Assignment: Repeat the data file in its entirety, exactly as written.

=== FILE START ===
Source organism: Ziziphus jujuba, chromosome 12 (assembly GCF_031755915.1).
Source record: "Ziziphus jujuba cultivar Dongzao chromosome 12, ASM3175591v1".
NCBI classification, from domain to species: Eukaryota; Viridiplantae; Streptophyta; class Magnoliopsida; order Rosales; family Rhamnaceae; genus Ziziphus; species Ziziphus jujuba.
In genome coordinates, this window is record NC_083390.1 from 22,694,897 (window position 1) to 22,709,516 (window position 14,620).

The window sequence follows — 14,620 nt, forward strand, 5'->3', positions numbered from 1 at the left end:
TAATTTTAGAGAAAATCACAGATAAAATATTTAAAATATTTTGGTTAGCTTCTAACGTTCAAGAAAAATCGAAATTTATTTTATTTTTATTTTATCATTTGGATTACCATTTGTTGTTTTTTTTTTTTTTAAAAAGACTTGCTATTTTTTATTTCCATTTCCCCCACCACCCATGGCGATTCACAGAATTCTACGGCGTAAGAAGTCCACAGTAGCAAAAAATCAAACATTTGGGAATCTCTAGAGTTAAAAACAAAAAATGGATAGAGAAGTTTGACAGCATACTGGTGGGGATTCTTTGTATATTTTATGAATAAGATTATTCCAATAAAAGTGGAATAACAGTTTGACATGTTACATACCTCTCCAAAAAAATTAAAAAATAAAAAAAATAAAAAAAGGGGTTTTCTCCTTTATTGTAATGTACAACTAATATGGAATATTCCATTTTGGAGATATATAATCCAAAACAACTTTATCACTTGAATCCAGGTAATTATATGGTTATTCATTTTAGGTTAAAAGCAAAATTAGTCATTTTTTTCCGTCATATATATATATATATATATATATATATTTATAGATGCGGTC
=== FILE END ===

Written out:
Source organism: Ziziphus jujuba, chromosome 12 (assembly GCF_031755915.1).
Source record: "Ziziphus jujuba cultivar Dongzao chromosome 12, ASM3175591v1".
NCBI classification, from domain to species: Eukaryota; Viridiplantae; Streptophyta; class Magnoliopsida; order Rosales; family Rhamnaceae; genus Ziziphus; species Ziziphus jujuba.
In genome coordinates, this window is record NC_083390.1 from 22,694,897 (window position 1) to 22,709,516 (window position 14,620).

The window sequence follows — 14,620 nt, forward strand, 5'->3', positions numbered from 1 at the left end:
TAATTTTAGAGAAAATCACAGATAAAATATTTAAAATATTTTGGTTAGCTTCTAACGTTCAAGAAAAATCGAAATTTATTTTATTTTTATTTTATCATTTGGATTACCATTTGTTGTTTTTTTTTTTTTTAAAAAGACTTGCTATTTTTTATTTCCATTTCCCCCACCACCCATGGCGATTCACAGAATTCTACGGCGTAAGAAGTCCACAGTAGCAAAAAATCAAACATTTGGGAATCTCTAGAGTTAAAAACAAAAAATGGATAGAGAAGTTTGACAGCATACTGGTGGGGATTCTTTGTATATTTTATGAATAAGATTATTCCAATAAAAGTGGAATAACAGTTTGACATGTTACATACCTCTCCAAAAAAATTAAAAAATAAAAAAAATAAAAAAAGGGGTTTTCTCCTTTATTGTAATGTACAACTAATATGGAATATTCCATTTTGGAGATATATAATCCAAAACAACTTTATCACTTGAATCCAGGTAATTATATGGTTATTCATTTTAGGTTAAAAGCAAAATTAGTCATTTTTTTCCGTCATATATATATATATATATATATATATATTTATAGATGCGGTC